The two boys were murdered by their father during a social-work-supervised visit.
5. Abbott v. DuPont (Ohio): $50 million
A husband and wife in Pomeroy, Ohio were awarded $50 million after the husband developed testicular cancer. The lawsuit alleged that water contaminated with DuPont’s chemicals, specifically the man-made chemical Perfluorooctanoic Acid (PFOA), caused his cancer.
6. Vanderventer v. Hyundai Motors Co. (Wisconsin): $38 million
Ed Vanderventer was paralyzed after his 2013 Hyundai Elantra was rear-ended by Kayla Schwartz.
Ed filed a lawsuit against Hyundai alleging that the Hyundai’s driver’s seat was defective. Specifically, he alleged that the posts and guides in the head restraint deformed towards his spine as a result of the impact.
7. Estate of Fernandez v. Baptist Health Medical Group Orthopedics (Florida): $30 million
Maria Fernandez, 71, was taken to a hospital after she fell and fractured her ankle. Three days after the hospital admission, the treating physician sent Maria to St. Anne’s Nursing Care & Residence with an order that she receive anticoagulants.
Despite the doctor’s order, Maria did not receive the anticoagulant medicine.
Maria’s condition quickly deteriorated and she ultimately suffered a saddle pulmonary embolism, which caused her death.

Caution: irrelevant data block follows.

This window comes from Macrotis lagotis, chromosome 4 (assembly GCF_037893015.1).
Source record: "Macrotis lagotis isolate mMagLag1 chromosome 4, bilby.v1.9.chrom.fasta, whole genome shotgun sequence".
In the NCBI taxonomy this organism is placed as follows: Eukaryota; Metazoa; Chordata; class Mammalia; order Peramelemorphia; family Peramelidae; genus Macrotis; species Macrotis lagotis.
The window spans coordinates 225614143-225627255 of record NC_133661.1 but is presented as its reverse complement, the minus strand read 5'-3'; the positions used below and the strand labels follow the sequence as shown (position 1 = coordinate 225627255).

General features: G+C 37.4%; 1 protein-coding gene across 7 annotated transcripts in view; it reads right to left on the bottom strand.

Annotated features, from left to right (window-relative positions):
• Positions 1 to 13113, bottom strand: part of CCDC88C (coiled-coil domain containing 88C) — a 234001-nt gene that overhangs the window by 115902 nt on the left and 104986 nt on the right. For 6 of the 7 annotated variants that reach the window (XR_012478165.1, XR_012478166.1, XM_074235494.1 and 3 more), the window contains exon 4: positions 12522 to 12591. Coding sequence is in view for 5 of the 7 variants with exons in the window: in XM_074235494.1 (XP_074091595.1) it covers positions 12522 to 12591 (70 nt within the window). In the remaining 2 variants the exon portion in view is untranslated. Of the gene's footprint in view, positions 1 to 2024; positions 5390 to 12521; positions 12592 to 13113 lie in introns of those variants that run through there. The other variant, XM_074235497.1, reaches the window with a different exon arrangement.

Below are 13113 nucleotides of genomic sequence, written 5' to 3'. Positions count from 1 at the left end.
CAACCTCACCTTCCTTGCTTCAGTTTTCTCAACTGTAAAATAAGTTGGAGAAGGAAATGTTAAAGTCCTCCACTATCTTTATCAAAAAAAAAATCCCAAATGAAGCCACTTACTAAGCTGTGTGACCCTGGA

Maria’s estate sued the treating physician and the hospital alleging that they failed to ensure that Maria received the anticoagulants she clearly needed.
8. Maclovio v. Brewer; Madera Co. (California): $21 million
A Madera County jury awarded more than $21 million to 18-year-old Jose Maclovio after a car accident.
Jose was rear-ended by Craig Brewer at 55 miles per hour while Jose was stopped at a stoplight. As a result of the accident, Jose was paralyzed from the waist down.
9. Holland v. Cypress Insurance Co. (Georgia): $21 million
A truck driver was driving a loaded tractor-trailer along Georgia Highway 369. At the same time, Kip Holland was walking along the shoulder of the highway.
At some point, the truck drifted from its lane. It crossed the outside edge of the pavement and the driver lost control. The weight within the loaded trailer shifted and the truck overturned. The trailer rolled on top of Kip, causing his death.
10. Simmons v. Indianapolis Power & Light (Indiana): $20 million
This personal injury case arose from an electric shock injury on a power plant owned and operated by Indianapolis Power and Light (IPL) in Petersburg, Indiana.
Wayne Simmons, a subcontractor, was tasked with installing the foundation for a new hydrogen tank pipe on the northwest corner of the power plant.
The dig site area was spray-painted orange to show Wayne where to dig. However, Wayne was never told about the electrical wiring beneath the dig site surface nor was he provided accurate plant drawings including the electrical wiring.
During the excavation, Wayne struck a live 4,160-volt electrical conduit, which caused an explosion. The explosion rendered Wayne permanently disabled.